• 1
    This solution has flaws in that it may return properties of the same name multiple times. Further cleanup of the results are needed for a distinct property list. The accepted answer is the more correct solution as it guarantees returning properties with unique names and does so by grabbing the one closest in the inheritance chain. – user3524983 Aug 24 '17 at 17:43
  • @user3524983: Could you please give an example? I just tried it and only got one property for a given name. – Douglas Aug 26 '17 at 18:51
15

Interface hierarchies are a pain - they don't really "inherit" as such, since you can have multiple "parents" (for want of a better term).

"Flattening" (again, not quite the right term) the hierarchy might involve checking for all the interfaces that the interface implements and working from there...

interface ILow { void Low();}
interface IFoo : ILow { void Foo();}
interface IBar { void Bar();}
interface ITest : IFoo, IBar { void Test();}

static class Program
{
    static void Main()
    {
        List<Type> considered = new List<Type>();
        Queue<Type> queue = new Queue<Type>();
        considered.Add(typeof(ITest));
        queue.Enqueue(typeof(ITest));
        while (queue.Count > 0)
        {
            Type type = queue.Dequeue();
            Console.WriteLine("Considering " + type.Name);
            foreach (Type tmp in type.GetInterfaces())
            {
                if (!considered.Contains(tmp))
                {
                    considered.Add(tmp);
                    queue.Enqueue(tmp);
                }
            }
            foreach (var member in type.GetMembers())
            {
                Console.WriteLine(member.Name);
            }
        }
    }
}
  • 7
    I disagree. With all due respect for Marc, this answer also fails to realize that GetInterfaces() already returns all of the implemented interfaces for a type. Precisely because there is no "hierarchy", there is no need for recursion or queues. – glopes Aug 8 '15 at 16:52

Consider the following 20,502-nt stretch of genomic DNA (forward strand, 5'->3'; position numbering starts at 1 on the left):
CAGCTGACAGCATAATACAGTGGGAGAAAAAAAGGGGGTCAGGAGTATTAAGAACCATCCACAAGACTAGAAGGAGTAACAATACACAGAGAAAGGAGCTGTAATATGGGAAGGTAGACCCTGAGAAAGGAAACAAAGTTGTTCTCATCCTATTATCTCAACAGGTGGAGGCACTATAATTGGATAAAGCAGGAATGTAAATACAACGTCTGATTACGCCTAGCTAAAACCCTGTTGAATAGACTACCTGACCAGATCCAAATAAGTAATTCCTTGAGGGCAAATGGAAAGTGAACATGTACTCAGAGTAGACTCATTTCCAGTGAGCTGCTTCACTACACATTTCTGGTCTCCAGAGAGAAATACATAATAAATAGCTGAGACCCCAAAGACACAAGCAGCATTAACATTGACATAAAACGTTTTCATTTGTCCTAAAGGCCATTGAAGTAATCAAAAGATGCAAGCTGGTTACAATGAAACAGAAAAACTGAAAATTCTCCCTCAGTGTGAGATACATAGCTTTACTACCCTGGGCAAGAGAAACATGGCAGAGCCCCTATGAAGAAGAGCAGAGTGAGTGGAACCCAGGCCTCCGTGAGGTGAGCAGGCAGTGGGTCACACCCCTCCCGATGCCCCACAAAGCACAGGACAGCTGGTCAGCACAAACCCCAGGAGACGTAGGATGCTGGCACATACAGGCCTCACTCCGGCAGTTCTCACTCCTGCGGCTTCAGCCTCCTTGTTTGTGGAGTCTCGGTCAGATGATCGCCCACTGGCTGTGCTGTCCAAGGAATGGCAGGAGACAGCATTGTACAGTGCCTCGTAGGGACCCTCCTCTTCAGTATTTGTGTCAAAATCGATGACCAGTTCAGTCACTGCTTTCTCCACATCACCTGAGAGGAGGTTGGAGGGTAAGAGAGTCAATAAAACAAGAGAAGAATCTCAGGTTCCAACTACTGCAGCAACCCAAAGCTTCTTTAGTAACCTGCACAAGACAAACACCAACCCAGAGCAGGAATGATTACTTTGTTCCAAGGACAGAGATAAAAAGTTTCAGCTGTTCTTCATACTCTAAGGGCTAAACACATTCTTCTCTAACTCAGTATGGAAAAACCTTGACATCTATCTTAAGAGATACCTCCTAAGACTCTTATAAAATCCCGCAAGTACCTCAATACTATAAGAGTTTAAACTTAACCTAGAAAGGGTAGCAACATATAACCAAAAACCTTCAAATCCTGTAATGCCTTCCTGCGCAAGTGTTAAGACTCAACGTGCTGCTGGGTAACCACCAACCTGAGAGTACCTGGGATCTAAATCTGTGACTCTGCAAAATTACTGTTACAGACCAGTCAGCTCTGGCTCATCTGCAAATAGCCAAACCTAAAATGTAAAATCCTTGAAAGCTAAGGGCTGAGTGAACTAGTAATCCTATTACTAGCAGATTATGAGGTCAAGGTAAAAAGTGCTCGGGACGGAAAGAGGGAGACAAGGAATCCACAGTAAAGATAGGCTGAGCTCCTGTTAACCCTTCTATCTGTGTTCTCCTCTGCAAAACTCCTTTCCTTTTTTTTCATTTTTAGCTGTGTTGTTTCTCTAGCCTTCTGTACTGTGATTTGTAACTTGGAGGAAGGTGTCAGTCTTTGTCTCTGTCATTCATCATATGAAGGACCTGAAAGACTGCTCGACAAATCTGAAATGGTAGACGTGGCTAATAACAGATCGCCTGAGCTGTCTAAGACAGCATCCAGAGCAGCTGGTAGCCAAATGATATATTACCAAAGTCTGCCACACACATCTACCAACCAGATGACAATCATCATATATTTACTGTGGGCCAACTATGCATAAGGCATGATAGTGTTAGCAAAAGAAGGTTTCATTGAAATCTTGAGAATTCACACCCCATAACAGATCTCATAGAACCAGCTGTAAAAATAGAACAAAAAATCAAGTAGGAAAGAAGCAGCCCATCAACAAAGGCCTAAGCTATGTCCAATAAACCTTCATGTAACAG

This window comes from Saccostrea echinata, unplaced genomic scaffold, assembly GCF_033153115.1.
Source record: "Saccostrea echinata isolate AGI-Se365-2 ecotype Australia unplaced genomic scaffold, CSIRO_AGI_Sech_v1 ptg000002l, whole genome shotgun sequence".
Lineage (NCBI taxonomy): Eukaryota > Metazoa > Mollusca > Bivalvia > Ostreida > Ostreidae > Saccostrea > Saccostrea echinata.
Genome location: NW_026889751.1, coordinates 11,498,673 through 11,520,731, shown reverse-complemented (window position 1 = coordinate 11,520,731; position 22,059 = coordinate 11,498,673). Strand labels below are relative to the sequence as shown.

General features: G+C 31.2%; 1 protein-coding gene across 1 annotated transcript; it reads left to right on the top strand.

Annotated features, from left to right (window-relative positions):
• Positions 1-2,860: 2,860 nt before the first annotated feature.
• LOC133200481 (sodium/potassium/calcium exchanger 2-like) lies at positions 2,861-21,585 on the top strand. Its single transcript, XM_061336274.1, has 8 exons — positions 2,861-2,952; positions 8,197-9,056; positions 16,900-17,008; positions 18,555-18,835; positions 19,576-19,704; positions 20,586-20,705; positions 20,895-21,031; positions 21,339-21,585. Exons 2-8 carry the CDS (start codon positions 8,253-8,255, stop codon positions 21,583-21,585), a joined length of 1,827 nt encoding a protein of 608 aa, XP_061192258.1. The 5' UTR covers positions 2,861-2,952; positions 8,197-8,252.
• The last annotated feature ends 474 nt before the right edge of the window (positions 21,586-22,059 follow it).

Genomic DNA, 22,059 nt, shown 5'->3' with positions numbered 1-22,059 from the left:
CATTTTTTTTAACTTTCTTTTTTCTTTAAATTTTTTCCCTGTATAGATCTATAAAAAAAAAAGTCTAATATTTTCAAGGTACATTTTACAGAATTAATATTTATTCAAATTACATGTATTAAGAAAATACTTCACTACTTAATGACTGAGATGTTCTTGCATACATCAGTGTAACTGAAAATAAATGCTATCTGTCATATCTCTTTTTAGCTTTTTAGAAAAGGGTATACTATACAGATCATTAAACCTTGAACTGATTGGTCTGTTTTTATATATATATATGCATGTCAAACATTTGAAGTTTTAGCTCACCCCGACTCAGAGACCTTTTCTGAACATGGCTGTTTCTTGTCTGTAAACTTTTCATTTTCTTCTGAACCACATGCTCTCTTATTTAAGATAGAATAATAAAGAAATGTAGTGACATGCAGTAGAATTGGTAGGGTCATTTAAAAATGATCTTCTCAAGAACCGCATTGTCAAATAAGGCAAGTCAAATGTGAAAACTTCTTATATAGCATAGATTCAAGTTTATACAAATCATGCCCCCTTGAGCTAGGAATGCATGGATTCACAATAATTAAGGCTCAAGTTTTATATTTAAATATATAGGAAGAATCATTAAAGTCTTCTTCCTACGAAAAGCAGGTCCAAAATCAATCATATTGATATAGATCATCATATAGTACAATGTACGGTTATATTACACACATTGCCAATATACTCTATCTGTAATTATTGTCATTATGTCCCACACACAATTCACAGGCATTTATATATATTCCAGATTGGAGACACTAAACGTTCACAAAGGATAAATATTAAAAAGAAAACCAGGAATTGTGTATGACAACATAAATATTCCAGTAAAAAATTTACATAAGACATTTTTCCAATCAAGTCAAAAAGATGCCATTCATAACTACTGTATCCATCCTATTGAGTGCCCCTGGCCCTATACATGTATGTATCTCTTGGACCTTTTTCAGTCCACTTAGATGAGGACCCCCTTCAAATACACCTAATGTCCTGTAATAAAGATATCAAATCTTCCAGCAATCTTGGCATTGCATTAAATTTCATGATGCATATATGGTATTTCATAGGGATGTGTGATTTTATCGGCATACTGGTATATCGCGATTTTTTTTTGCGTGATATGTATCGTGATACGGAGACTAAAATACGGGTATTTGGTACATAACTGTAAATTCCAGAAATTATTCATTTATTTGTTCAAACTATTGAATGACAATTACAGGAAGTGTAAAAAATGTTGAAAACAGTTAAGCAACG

3

Exactly the same problem has a workaround described here.

FlattenHierarchy doesnt work btw. (only on static vars. says so in intellisense)

Workaround. Beware of duplicates.

PropertyInfo[] pis = typeof(IB).GetProperties(BindingFlags.Public | BindingFlags.Instance);
Type[] tt = typeof(IB).GetInterfaces();
PropertyInfo[] pis2 = tt[0].GetProperties(BindingFlags.Public | BindingFlags.Instance);
1

this worked nicely and tersely for me in a custom MVC model binder. Should be able to extrapolate to any reflection scenario though. Still kind of stinks that it's too pass

    var props =  bindingContext.ModelType.GetProperties(BindingFlags.DeclaredOnly | BindingFlags.Public | BindingFlags.Instance).ToList();

    bindingContext.ModelType.GetInterfaces()
                      .ToList()
                      .ForEach(i => props.AddRange(i.GetProperties()));

    foreach (var property in props)
0

Responding to @douglas and @user3524983, the following should answer the OP's question:

    static public IEnumerable<PropertyInfo> GetPropertiesAndInterfaceProperties(this Type type, BindingFlags bindingAttr = BindingFlags.Public | BindingFlags.Instance)
    {
        if (!type.IsInterface) {
            return type.GetProperties( bindingAttr);
        }

        return type.GetInterfaces().Union(new Type[] { type }).SelectMany(i => i.GetProperties(bindingAttr)).Distinct();
    }

or, for an individual property:

    static public PropertyInfo GetPropertyOrInterfaceProperty(this Type type, string propertyName, BindingFlags bindingAttr = BindingFlags.Public|BindingFlags.Instance)
    {
        if (!type.IsInterface) {
            return type.GetProperty(propertyName, bindingAttr);
        }

        return type.GetInterfaces().Union(new Type[] { type }).Select(i => i.GetProperty( propertyName, bindingAttr)).Distinct().Where(propertyInfo => propertyInfo != null).Single();
    }

OK next time I'll debug it before posting instead of after :-)